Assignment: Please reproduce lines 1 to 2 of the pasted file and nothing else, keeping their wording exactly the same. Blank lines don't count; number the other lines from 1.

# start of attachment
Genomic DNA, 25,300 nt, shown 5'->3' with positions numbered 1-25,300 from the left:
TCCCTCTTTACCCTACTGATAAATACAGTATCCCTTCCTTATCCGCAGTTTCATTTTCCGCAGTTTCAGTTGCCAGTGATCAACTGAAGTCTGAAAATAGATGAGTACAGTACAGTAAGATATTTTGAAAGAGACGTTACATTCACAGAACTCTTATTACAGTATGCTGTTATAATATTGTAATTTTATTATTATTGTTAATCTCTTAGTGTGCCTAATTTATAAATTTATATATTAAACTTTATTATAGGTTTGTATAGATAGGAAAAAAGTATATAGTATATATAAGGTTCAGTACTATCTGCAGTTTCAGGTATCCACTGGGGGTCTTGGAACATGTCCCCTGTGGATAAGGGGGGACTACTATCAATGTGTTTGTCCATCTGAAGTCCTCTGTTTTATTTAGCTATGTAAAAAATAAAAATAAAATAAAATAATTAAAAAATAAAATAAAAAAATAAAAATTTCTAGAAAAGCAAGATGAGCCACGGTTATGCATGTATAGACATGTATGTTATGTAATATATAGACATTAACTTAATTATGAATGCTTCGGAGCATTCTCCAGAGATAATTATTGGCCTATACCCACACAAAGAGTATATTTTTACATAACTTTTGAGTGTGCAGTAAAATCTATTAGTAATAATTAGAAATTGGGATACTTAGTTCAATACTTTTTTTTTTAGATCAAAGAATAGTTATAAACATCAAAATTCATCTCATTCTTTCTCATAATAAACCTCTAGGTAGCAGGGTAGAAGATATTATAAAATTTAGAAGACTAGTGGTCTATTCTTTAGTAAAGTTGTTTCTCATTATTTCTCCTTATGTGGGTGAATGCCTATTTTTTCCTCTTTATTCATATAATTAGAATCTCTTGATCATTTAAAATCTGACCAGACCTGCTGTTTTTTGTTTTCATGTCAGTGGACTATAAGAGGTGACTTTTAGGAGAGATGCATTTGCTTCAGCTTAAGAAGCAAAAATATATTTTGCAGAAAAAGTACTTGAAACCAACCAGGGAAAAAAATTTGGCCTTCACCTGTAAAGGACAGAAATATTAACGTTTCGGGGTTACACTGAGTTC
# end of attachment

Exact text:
Genomic DNA, 25,300 nt, shown 5'->3' with positions numbered 1-25,300 from the left:
TCCCTCTTTACCCTACTGATAAATACAGTATCCCTTCCTTATCCGCAGTTTCATTTTCCGCAGTTTCAGTTGCCAGTGATCAACTGAAGTCTGAAAATAGATGAGTACAGTACAGTAAGATATTTTGAAAGAGACGTTACATTCACAGAACTCTTATTACAGTATGCTGTTATAATATTGTAATTTTATTATTATTGTTAATCTCTTAGTGTGCCTAATTTATAAATTTATATATTAAACTTTATTATAGGTTTGTATAGATAGGAAAAAAGTATATAGTATATATAAGGTTCAGTACTATCTGCAGTTTCAGGTATCCACTGGGGGTCTTGGAACATGTCCCCTGTGGATAAGGGGGGACTACTATCAATGTGTTTGTCCATCTGAAGTCCTCTGTTTTATTTAGCTATGTAAAAAATAAAAATAAAATAAAATAATTAAAAAATAAAATAAAAAAATAAAAATTTCTAGAAAAGCAAGATGAGCCACGGTTATGCATGTATAGACATGTATGTTATGTAATATATAGACATTAACTTAATTATGAATGCTTCGGAGCATTCTCCAGAGATAATTATTGGCCTATACCCACACAAAGAGTATATTTTTACATAACTTTTGAGTGTGCAGTAAAATCTATTAGTAATAATTAGAAATTGGGATACTTAGTTCAATACTTTTTTTTTTAGATCAAAGAATAGTTATAAACATCAAAATTCATCTCATTCTTTCTCATAATAAACCTCTAGGTAGCAGGGTAGAAGATATTATAAAATTTAGAAGACTAGTGGTCTATTCTTTAGTAAAGTTGTTTCTCATTATTTCTCCTTATGTGGGTGAATGCCTATTTTTTCCTCTTTATTCATATAATTAGAATCTCTTGATCATTTAAAATCTGACCAGACCTGCTGTTTTTTGTTTTCATGTCAGTGGACTATAAGAGGTGACTTTTAGGAGAGATGCATTTGCTTCAGCTTAAGAAGCAAAAATATATTTTGCAGAAAAAGTACTTGAAACCAACCAGGGAAAAAAATTTGGCCTTCACCTGTAAAGGACAGAAATATTAACGTTTCGGGGTTACACTGAGTTC